Climate change: are we starting to see impact on pregnancy and birth outcomes?

This week’s blog is from Liz Bailey, Clinical Academic and NIHR 70@70 Midwife;

January is often a struggle, with long dark days and changeable weather, and while we might long for spring days, we don’t want spring to come too early, concerned for our wildlife as we grow ever more aware of the impact on climate change on our everyday lives. As a midwife I feel that our profession has always had some awareness of the ‘seasonality’ of our work. We all expect to be busy when we see a full moon and brace ourselves for September when the winter month conceptions seem to bring a peak in our service demands nine months later. A lot of this is in the ‘folklore’ of midwifery but how might global environmental changes influence our practice and in what way?

According to the MET office1 most regions of the globe will experience more heatwaves and in countries that are hot, human heat stress will be experienced more often. Since 1950 the number of warm days and nights increased globally1. Current 20-year high temperature events will double in frequency or more and by the end of the 21st century could become 2 yearly or annual events1.

In a recent article published in Nature Climate Change2, researchers using population data from the USA demonstrated that birth rates rise by 5% on days where temperatures rise above ≥90°F (32.2°C)2. Using data spanning 20 years (1969-1988) and including 56 million births the researchers used shifts in daily birth rates to infer lost gestation days2. County wide birth rates were 0.97 higher on a very hot day (≥90°F (32.2°C)), compared with cooler days (60-70°F (15.6-21.1°C)); birth rates were also elevated by 0.66 on the day after a hot day and two days after the hot day birth rates fell by 0.57 suggesting births were shifted earlier2.

When looking at countries with generally hotter climates compared to colder countries, researchers found that the effect on birth rates persisted but was more pronounced in colder countries, and in hotter countries (more prepared to mitigating the discomfort of heat) the birth rates returned to norm more quickly2. When this was assessed against modern climate change models, by 2080-2099 the number of affected births would rise from the current 822 to 42,000 and represent approx. 253,000 lost gestational days2.

A previous systematic review of the effect of climate change on birth outcomes also highlighted possible increases in preterm birth rates associated with high temperatures3. As well as increased rates of eclampsia and pre-eclampsia in cold and humid weather and low birth weight with cold months3. With ongoing predicted extremes of weather, not just heat, what implications will this have on birth outcomes, fertility and pregnancy complexity as we adapt to climate change?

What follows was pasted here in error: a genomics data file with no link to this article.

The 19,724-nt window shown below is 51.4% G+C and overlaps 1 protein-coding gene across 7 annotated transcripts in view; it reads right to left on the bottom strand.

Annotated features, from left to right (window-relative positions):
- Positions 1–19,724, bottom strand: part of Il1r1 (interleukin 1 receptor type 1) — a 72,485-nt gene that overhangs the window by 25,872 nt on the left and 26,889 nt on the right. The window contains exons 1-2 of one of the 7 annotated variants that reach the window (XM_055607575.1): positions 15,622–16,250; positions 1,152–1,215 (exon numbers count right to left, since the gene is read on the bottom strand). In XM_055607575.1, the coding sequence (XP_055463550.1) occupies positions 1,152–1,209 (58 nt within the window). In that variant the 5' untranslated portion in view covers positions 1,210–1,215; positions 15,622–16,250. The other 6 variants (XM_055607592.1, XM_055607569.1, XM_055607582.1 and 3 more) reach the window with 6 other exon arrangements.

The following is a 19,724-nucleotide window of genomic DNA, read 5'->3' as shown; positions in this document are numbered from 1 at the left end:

From a midwifery perspective the global circumstances of birth are highly important, and we worry about natural disasters and the impact they have on pregnant women and newborns. The inequality of freedoms, rights, accessibility to healthcare and the resources with which to live well, will all influence the health of our mothers and the babies they birth; and this would be heightened in times of extremes of weather.

The International Confederation of Midwives in its position statement on climate change4 reminds midwives that they should be encouraged to act as role models for promoting environmental sustainability and play an active role in educating women and their families on sustainable practices. With emerging evidence of the impact of climate change on birth outcomes and gestational age, and as advocates for women we should work to raise the issue of the impact that climate change is bringing now and its impact on future generations.

1.Met Office: Weather extremes and climate change accessed Jan 2020

2.Barreca A, Schaller J, (2020) The impact of high ambient temperatures on delivery timing and gestational lengths Nature Climate Change 10 77-82

3.Poursafa, P., Keikha, M., & Kelishadi, R. (2015). Systematic review on adverse birth outcomes of climate change. Journal of research in medical sciences: the official journal of Isfahan University of Medical Sciences, 20(4), 397–402

4.International Confederation of Midwives (2014) Position Statement: Impact of climate change International Confederation of Midwives, The Netherlands

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